Chad’s army said on Tuesday evening that they had seized control of the town of Dikwa, which is about 50 kilometres (31 miles) southwest of the Nigerian border town of Gamboru.
The offensive deep inside Nigerian territory was a first and suggested a strategy to tackle other rebel-controlled areas in northeastern Borno state, which is the group’s stronghold.
The Chadians are part of a four-country coalition mounting a regional fight-back against the Islamists.
“Chadian soldiers took over Dikwa from Boko Haram after heavy fighting on Tuesday,” Bababura Diwa, who lives in the town, said by telephone from Fotokol, across the border in northern Cameroon.
Diwa said the Chadians came from Gamboru, which they previously recaptured, with heavy artillery power and overpowered a group of militants at Lomani village, 15 kilometres from Dikwa.
“When they came into Dikwa there was intense fighting but at last they subdued the Boko Haram fighters,” he added.
“They killed many of them, including Abu Ashshe, their commander who was notorious for seizing cattle in the area.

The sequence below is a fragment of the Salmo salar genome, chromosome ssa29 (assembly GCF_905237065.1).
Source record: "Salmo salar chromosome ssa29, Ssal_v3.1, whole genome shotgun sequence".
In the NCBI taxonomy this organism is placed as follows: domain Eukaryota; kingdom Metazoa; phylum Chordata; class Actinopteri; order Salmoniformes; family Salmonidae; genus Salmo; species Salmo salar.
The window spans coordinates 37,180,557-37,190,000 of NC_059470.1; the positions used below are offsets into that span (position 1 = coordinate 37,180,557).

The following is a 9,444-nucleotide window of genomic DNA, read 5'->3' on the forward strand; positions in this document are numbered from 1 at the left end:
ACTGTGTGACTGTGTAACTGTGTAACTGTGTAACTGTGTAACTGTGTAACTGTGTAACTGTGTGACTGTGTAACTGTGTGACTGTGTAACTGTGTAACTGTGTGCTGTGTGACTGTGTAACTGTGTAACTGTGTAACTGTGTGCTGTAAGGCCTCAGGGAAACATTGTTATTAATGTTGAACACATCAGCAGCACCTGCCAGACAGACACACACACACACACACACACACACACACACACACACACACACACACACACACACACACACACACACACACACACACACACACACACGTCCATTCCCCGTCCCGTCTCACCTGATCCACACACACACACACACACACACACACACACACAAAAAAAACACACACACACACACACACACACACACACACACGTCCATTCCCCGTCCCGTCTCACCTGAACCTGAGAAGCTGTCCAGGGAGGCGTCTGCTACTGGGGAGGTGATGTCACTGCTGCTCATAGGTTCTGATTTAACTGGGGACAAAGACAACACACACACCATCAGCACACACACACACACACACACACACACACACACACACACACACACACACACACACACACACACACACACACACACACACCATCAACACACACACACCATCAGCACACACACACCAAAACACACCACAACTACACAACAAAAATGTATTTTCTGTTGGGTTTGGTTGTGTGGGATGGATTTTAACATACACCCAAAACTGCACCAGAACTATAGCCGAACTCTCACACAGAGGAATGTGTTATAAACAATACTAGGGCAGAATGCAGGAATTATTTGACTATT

“I used the opportunity provided by the presence of the Chadian troops to leave the town. I was afraid to leave when Boko Haram took over the town for fear of being branded a traitor and killed.”
Diwa’s account was backed up by several other residents, who took advantage of the Chadian advance to flee the ancient town, which is near Boko Haram’s makeshift camps in the Sambisa Forest.
Jidda Saleh, another resident, said Chadian troops launched heavy aerial and ground attacks on the Kala-Balge area, particularly on Nduwu village, which he said was a “major Boko Haram stronghold”.
“The whole village was bombarded and it is obvious Boko Haram suffered heavy casualties from the aerial attack. Ground troops moved in later,” he added.
“Meleri, which has a huge Boko Haram concentration, was also bombed by Chadian military jets and then taken over by ground troops.
“By the time we left we learnt the Chadian soldiers were on their way to Kushimori village where Boko Haram keep the livestock they seize from people.
“They have kept thousands of livestock there. They sunk boreholes and recruited people to rear the animals for them”.
Algoni Wal-Amire, another Kala-Balge resident, welcomed the offensive.
“Living under Boko Haram was like living in a minefield. You are always afraid your next step could be your last. I thank God I’m now safe from them,” he said.